The Christian Science Monitor

For Lebanese, government dysfunction has a new, tragic cost

Faysal Itani hasn’t forgotten the sweltering summer he worked at the Beirut port as a teenager in the late 1990s, because after 15 years of civil war, it was a rare period of hope, optimism, and rebuilding for Lebanon.

Forced to take the menial job by his father as a “character-building exercise,” Mr. Itani inputted shipping data into obsolete computers at an aged administrative complex. Fellow workers teased him for his enthusiasm, “but spirits were high enough, and things did get done.”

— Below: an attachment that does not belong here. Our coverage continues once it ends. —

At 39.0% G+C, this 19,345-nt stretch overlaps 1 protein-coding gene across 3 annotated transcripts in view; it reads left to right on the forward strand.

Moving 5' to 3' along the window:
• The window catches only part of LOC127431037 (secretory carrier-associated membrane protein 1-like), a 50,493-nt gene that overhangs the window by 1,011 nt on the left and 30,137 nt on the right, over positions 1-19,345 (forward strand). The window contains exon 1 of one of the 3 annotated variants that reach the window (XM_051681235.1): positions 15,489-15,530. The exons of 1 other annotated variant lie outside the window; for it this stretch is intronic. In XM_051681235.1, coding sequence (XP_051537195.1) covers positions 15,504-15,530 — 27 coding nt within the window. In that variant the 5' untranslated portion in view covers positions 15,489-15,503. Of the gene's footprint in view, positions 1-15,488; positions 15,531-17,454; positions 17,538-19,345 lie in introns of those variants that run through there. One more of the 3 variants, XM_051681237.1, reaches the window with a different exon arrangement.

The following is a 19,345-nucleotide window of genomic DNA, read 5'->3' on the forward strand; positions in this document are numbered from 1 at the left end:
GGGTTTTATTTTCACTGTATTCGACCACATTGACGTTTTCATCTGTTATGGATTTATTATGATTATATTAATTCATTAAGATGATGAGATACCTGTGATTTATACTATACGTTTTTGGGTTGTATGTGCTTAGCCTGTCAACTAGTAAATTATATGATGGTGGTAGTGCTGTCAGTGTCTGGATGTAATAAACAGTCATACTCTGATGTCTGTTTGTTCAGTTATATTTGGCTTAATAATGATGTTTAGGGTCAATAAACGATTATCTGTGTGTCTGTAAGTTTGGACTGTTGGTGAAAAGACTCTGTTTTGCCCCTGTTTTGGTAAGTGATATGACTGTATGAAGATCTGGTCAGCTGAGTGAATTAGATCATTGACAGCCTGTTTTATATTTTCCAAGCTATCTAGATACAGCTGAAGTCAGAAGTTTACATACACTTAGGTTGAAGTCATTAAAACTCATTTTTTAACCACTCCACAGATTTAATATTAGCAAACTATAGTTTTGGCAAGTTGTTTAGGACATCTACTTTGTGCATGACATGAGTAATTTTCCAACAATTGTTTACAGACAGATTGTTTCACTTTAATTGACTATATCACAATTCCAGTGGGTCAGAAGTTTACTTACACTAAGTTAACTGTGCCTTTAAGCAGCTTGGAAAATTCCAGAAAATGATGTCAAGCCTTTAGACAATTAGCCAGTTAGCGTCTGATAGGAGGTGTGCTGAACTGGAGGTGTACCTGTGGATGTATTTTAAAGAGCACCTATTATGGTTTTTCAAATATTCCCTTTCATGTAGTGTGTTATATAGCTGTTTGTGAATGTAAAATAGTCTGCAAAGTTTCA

By then, the rejuvenated face of Beirut had already changed dramatically since the end of the war in 1990, when Mr. Itani used to play a game with his father about who could be the first to spot a building not scarred

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